How Marvel Keeps the Multiverse in Check
Ever since Loki premiered on Disney+, the multiverse has taken front and center stage in the Marvel Cinematic Universe.
The idea of multiple timelines was actually introduced in Avengers: Endgame, but it wasn’t until Loki killed He Who Remains, that the multiverse really exploded.
Since that time, alternate timeliness has played major roles in Spider-Man: No Way Home, Doctor Strange in the Multiverse of Madness, and Ant-Man and The Wasp: Quantumania.
A Mixed Bag
While the multiverse has allowed Marvel to do amazing things like bring Tobey Maguire, Andrew Garfield, and Patrick Stewart to return to their iconic roles, there have also been downsides.
On the flip side, the multiverse has also demanded a lot of Marvel fans. Keeping up with the formally linear story has become harder and harder.
It turns out, that it is not only Marvel fans who sometimes have trouble keeping the multiverse straight but even Marvel’s creators.
The Multiverse’s Rules
In an interview with the D23 Inside Disney podcast, Ant-Man and The Wasp: Quantumania producer Stephen Broussard gave an inside look into how Marvel sets their multiverse rules.
In the Summer of 2021, Marvel Studios President had a meeting with the whole Marvel team where they went through the multiverse and its rules. It turns out, producers are not necessarily concerned with being scientifically consistent, as true to the Marvel universe.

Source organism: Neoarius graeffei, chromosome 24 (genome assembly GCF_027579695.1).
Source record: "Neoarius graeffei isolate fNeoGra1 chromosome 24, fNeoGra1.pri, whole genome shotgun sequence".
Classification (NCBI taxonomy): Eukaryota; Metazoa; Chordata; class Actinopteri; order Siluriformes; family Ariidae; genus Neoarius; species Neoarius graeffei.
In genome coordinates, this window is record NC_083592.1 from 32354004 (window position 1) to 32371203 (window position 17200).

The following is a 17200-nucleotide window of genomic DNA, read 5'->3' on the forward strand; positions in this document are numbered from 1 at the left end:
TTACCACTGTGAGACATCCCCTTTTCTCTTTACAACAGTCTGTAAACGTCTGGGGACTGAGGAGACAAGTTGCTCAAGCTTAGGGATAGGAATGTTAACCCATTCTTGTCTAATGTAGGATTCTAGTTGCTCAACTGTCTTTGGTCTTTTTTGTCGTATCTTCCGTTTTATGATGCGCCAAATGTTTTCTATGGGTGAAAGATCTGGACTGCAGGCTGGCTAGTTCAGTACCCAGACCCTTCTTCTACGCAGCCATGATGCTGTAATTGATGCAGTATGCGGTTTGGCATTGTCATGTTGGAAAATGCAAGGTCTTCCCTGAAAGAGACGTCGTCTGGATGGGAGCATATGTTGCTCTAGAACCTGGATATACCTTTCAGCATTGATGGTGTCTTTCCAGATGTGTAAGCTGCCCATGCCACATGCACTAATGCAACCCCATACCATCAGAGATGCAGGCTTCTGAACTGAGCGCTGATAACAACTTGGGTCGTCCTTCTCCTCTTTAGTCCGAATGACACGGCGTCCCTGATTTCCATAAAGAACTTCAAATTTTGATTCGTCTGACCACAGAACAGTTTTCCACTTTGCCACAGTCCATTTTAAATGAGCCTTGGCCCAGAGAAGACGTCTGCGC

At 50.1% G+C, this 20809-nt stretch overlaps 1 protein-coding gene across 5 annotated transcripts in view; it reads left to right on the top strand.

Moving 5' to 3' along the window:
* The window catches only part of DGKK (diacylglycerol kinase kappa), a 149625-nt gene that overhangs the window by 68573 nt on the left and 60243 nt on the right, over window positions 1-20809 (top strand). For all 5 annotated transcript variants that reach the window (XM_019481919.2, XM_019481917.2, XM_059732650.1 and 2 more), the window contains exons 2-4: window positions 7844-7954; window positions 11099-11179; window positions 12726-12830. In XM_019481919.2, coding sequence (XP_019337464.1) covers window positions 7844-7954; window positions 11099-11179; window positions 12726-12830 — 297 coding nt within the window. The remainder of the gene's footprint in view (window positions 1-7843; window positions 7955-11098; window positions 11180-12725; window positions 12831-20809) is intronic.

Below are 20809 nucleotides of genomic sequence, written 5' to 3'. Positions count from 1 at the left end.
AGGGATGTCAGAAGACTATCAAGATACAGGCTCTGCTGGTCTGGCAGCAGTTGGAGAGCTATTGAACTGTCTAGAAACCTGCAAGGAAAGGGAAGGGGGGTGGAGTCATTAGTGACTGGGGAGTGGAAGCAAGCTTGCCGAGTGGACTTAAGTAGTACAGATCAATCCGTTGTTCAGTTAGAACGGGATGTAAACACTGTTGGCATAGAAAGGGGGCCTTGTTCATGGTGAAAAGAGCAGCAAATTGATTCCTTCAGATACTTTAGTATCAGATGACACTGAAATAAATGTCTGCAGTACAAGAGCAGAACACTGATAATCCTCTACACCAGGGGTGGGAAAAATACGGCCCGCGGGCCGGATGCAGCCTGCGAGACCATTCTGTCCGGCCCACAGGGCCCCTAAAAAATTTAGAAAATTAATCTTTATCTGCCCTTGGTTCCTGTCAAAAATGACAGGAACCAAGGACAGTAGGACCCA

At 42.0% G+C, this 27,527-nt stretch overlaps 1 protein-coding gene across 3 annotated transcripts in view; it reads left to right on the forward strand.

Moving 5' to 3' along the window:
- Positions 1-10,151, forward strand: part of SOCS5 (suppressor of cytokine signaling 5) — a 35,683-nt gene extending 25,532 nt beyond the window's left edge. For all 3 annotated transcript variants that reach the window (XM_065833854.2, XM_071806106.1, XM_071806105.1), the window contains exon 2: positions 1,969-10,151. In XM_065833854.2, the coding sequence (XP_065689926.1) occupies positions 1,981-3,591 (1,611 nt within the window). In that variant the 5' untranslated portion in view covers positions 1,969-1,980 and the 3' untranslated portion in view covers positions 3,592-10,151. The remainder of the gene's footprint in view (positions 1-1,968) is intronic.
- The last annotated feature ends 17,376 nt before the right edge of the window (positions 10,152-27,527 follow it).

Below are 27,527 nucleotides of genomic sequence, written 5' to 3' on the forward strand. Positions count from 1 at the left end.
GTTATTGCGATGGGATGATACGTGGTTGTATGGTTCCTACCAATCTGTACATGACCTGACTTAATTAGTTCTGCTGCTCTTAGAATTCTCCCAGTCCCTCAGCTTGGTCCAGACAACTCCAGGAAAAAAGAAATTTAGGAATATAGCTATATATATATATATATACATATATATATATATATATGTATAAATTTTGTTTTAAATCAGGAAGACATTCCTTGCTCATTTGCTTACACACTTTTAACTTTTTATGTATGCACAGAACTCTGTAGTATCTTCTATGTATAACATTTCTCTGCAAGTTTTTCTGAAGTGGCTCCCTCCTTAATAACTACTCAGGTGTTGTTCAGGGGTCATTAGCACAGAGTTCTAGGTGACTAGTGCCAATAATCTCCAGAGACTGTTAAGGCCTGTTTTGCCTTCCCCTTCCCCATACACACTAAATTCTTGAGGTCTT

“Yeah, it’s interesting. I would say, meetings like that are about trying to be logically consistent within the universe, which I would say is separate from being scientifically consistent. We don’t think anyone should look to these films and think they’re gonna walk away with degrees in quantum physics or other scientific pursuits, but that’s okay. I would hope they would walk away with an interest in pursuing those fields and maybe studying them for real,” Broussard said.
Consistency is Key
While science may not be the top priority of Marvel screenwriters, being constant is of the utmost importance.
“… We kind of look to be logically consistent across the films. Like are we sticking to our own rules? Whether these rules hold scientific water or not, do they feel like they hold water for the universe at large? And the moments where we might break or kinda bend those rules, the tie always goes to: is it emotionally satisfying? I do think you could maybe pick on some of the logic here or there, no particular examples come to mind.”
Driven By Story
In the end, according to Broussard, it’s the story that drives the multiverse. But producers need to make sure the audience is following along.
“But we always are emotion first and if it feels like it’s gonna resonate, if it feels like the story’s gonna connect, we know that the audience is gonna go with us. And all movies have what I call sleight of hand. They’re trying to get you to watch the magic trick, and so the job of the movie is to not pay attention to the rules, or not pay attention to how you’re getting there. And I think all movies are kinda judged as successful or not successful based on sleight of hand and how well they’ve hid the magic trick.”
A Wide Open Future
While the multiverse will probably remain contentious among Marvel fans, it’s good to hear that Marvel has an overarching plan when it comes to the core concept.
With Kang the Conqueror and the Secret Wars on the horizon, it is clear that Marvel is not done exploring parallel timelines yet.
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